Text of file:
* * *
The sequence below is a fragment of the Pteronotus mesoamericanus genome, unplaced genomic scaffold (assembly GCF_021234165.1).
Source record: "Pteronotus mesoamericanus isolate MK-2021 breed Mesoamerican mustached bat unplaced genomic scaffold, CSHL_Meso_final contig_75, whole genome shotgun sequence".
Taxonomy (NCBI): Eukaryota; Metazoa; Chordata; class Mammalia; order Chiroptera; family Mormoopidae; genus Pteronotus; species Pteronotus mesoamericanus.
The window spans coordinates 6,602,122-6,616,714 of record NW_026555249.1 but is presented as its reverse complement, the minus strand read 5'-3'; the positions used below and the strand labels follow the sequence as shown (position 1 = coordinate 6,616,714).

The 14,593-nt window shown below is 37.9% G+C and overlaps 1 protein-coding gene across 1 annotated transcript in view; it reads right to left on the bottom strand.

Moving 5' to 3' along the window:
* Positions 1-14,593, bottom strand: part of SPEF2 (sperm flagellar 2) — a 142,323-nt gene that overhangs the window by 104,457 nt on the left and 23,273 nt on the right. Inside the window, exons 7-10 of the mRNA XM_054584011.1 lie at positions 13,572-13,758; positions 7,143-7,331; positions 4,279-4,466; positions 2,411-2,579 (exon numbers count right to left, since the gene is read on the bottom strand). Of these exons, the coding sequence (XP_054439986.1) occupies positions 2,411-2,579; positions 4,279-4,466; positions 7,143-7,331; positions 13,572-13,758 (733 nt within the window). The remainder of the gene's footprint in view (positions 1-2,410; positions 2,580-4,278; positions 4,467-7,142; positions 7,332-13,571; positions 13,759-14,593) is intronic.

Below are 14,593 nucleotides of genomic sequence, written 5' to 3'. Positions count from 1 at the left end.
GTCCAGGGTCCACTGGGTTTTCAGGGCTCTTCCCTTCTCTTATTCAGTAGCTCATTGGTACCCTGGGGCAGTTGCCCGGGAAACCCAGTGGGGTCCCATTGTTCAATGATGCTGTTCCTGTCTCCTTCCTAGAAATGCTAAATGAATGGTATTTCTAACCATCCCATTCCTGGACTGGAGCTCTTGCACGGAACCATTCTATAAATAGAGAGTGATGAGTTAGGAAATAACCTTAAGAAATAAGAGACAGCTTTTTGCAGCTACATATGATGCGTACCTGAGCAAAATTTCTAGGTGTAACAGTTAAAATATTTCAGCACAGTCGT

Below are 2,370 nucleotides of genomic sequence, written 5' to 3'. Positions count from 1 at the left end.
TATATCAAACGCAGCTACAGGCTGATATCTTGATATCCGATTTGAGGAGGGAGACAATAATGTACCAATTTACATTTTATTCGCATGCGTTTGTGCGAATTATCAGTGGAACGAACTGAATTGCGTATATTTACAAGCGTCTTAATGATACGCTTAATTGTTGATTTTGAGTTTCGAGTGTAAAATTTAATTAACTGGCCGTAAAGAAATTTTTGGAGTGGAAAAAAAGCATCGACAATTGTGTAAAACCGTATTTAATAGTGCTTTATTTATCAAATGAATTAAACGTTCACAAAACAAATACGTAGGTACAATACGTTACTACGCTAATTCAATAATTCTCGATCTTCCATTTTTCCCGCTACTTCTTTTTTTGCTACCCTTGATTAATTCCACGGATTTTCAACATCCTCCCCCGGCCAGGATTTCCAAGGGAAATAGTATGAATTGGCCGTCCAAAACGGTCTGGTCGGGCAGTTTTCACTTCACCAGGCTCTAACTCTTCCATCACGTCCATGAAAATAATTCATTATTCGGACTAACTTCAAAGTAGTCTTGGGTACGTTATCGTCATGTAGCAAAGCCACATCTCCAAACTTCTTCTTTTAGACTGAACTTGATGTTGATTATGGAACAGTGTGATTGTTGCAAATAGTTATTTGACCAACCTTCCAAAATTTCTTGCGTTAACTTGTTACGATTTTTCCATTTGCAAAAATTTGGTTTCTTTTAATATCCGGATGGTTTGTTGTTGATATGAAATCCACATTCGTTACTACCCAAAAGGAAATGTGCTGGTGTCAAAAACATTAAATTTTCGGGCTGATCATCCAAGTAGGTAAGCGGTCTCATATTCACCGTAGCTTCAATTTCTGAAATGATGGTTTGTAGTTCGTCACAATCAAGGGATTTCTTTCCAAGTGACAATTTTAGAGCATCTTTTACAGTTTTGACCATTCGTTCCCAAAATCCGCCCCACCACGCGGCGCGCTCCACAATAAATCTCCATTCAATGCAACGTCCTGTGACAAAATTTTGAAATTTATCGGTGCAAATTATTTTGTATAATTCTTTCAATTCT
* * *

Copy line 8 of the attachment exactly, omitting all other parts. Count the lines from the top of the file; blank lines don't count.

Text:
Below are 14,593 nucleotides of genomic sequence, written 5' to 3'. Positions count from 1 at the left end.